When your average person looks back in history, some would say they wish it was them who had invented something famous or lived in a time where there was no such thing as an atomic bomb. However, would any wish they were the President of the United States during a time of world crisis? Would anyone wish they could be President Franklin Roosevelt right after Pearl Harbor was bombed?
While we have the luxury of not having to be in his shoes, Roosevelt would have to decide very quickly on how to respond to such a devastating attack on a U.S. naval base. So, President Roosevelt made his decision on December 8th, 1941 to stand before Congress and ask them to declare war against the nation responsible for the attack; Japan. Perhaps the most memorable and most important address of his presidency, he declared the action committed by Japan a “deliberate deception” and the speech was responded with a thunderous applause from Congress. Shortly after his address, the United States stated officially it was entering World War II.
Japanese pilots had attacked the U.S. naval base at Pearl Harbor by bombing it on the day before Roosevelt’s speech. The surprise attack decimated most of the U.S. warships in the Pacific Fleet as well as the majority of Navy aircraft and Air Corps stationed on the island of Oahu. The bombing raids resulted in wounding almost 1,200 individuals and killing 2,403 people that included 68 civilians.
Roosevelt and those advising him were notified of intelligence reports suggesting an imminent assault by Japan days earlier; however, he hoped that American and Japanese diplomats that were in Washington negotiating on what was hoped would be a peaceful solution. Roosevelt was enraged when realizing that while Japanese and American diplomats were trying to resolve their issues regarding recent military actions by Japan not only in China but in other areas in the Pacific; aircraft carriers from Japan were traveling to Hawaii with the purpose of attacking it. His words on December 8th expressed his personal fury and indignation.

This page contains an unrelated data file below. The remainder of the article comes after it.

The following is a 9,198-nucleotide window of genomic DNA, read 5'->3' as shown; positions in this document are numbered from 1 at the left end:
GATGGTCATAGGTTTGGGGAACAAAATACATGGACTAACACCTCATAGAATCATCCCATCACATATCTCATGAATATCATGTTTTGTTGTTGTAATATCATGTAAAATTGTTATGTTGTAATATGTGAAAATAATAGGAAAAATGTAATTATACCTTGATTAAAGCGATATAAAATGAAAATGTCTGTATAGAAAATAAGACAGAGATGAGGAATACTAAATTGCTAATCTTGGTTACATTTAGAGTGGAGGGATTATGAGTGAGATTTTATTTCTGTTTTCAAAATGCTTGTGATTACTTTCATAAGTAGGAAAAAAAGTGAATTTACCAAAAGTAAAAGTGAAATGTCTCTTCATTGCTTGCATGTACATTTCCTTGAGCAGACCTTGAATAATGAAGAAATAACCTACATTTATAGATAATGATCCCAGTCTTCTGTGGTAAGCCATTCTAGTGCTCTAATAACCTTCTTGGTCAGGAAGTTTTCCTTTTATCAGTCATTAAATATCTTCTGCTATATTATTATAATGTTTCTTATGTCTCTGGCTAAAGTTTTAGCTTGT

Previously, he had demonstrated his oratorical abilities when his “fireside chats” during the Great Depression raised the morale of the nation. He already had said memorable things such as “the only thing we have to fear is fear itself” stated with equal conviction that the United States “would never forget the character of Japan’s onslaught against us.” Roosevelt had also vowed that the “unbounding determination of our people… will gain the inevitable triumph—so help us God.”
Regardless, the motivating address was hardly necessary as millions of Americans and Congress, who already had heard in the news the details of the assault, shared the president’s anger and commitment to defending the nation. The next day, young men swarmed to armed forces recruiting stations while both the Republicans and Democrats immediately declared war against Japan; there was only a single vote of dissension.